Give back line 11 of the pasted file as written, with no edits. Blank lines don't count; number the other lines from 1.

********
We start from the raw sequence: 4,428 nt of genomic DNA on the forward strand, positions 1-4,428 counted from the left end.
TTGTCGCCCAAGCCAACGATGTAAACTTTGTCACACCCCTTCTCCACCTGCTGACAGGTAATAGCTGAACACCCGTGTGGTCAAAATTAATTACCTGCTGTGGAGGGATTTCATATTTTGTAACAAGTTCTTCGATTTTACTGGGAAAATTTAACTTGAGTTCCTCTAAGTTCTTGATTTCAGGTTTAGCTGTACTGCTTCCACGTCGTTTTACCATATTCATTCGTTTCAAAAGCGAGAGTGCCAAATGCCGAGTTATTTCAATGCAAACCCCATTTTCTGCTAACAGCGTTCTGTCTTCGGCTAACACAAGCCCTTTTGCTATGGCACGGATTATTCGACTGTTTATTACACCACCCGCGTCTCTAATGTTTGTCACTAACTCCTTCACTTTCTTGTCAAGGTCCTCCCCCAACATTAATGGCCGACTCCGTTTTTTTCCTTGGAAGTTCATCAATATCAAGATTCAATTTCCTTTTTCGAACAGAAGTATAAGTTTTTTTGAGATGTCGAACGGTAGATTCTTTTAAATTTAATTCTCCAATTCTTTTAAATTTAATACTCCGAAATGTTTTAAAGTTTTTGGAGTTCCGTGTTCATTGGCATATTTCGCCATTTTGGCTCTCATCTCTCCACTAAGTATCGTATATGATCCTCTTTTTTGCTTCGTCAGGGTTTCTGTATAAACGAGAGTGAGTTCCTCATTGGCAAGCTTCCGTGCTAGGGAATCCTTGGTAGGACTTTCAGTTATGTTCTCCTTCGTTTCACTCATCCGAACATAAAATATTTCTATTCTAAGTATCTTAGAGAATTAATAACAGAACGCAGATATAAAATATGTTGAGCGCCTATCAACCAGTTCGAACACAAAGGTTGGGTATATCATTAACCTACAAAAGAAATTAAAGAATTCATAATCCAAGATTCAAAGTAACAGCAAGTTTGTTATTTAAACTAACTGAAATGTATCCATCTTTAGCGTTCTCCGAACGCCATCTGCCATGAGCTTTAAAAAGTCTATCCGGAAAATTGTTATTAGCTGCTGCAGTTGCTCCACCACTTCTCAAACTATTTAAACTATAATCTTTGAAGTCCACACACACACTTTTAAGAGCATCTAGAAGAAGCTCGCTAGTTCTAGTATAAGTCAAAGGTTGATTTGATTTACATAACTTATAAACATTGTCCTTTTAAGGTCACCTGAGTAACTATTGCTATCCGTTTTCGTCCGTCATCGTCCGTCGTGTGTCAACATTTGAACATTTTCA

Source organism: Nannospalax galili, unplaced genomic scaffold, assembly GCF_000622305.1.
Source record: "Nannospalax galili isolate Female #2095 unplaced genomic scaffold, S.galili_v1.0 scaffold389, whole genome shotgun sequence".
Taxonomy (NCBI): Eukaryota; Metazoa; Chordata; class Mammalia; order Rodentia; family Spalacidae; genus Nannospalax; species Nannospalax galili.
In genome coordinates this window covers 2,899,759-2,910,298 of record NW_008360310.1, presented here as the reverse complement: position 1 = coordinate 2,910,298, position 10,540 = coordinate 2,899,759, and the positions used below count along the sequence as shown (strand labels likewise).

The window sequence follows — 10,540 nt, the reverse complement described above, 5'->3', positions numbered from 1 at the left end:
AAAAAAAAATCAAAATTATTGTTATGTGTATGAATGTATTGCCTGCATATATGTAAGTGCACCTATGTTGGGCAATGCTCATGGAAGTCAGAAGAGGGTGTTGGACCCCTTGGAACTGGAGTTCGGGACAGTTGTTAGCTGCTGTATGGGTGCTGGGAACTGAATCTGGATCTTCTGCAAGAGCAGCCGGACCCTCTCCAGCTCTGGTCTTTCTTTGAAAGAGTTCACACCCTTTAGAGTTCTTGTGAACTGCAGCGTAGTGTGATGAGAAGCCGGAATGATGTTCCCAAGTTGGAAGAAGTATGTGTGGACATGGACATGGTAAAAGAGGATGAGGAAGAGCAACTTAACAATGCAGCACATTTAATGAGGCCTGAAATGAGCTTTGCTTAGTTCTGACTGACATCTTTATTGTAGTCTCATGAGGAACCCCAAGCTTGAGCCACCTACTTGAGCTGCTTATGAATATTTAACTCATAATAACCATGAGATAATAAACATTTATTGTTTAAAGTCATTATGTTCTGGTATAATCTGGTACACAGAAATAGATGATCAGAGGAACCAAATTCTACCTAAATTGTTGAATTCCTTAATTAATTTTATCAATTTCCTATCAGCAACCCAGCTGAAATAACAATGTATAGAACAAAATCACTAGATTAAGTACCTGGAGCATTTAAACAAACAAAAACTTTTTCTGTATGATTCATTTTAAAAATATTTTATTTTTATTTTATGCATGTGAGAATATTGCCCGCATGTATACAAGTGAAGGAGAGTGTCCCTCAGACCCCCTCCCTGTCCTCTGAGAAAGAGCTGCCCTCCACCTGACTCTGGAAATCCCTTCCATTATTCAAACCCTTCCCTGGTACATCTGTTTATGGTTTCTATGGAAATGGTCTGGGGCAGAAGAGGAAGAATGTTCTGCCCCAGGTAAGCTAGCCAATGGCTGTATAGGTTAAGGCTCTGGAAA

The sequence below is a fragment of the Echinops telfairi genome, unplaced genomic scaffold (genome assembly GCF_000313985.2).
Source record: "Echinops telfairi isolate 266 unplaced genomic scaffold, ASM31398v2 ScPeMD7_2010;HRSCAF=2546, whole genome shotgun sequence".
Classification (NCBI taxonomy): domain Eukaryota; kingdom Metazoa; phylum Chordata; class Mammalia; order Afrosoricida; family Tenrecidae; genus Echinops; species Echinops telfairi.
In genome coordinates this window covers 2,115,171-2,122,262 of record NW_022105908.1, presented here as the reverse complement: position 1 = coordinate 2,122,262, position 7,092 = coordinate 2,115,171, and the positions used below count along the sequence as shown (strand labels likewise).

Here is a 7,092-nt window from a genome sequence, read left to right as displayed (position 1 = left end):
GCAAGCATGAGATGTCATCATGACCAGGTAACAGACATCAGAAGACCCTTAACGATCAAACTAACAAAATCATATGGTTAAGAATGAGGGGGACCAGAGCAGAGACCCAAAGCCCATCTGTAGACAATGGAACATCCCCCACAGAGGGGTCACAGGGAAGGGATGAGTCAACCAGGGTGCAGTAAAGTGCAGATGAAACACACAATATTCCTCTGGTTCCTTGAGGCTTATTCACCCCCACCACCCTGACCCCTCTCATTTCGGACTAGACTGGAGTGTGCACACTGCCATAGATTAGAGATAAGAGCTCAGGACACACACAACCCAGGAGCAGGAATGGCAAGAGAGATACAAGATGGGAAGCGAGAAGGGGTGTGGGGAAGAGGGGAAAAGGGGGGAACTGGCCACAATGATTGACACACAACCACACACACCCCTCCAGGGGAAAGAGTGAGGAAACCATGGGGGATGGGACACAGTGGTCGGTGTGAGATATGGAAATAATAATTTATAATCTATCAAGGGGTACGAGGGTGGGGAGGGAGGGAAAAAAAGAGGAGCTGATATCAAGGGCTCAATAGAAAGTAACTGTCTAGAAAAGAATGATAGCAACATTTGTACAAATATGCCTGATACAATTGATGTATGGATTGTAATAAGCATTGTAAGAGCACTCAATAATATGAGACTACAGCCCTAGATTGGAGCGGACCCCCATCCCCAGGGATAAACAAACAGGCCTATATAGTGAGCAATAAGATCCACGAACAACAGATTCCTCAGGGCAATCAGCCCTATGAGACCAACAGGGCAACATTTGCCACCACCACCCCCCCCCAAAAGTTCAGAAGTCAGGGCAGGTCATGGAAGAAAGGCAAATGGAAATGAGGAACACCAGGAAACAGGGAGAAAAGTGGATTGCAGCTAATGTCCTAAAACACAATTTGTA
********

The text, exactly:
Classification (NCBI taxonomy): domain Eukaryota; kingdom Metazoa; phylum Chordata; class Mammalia; order Afrosoricida; family Tenrecidae; genus Echinops; species Echinops telfairi.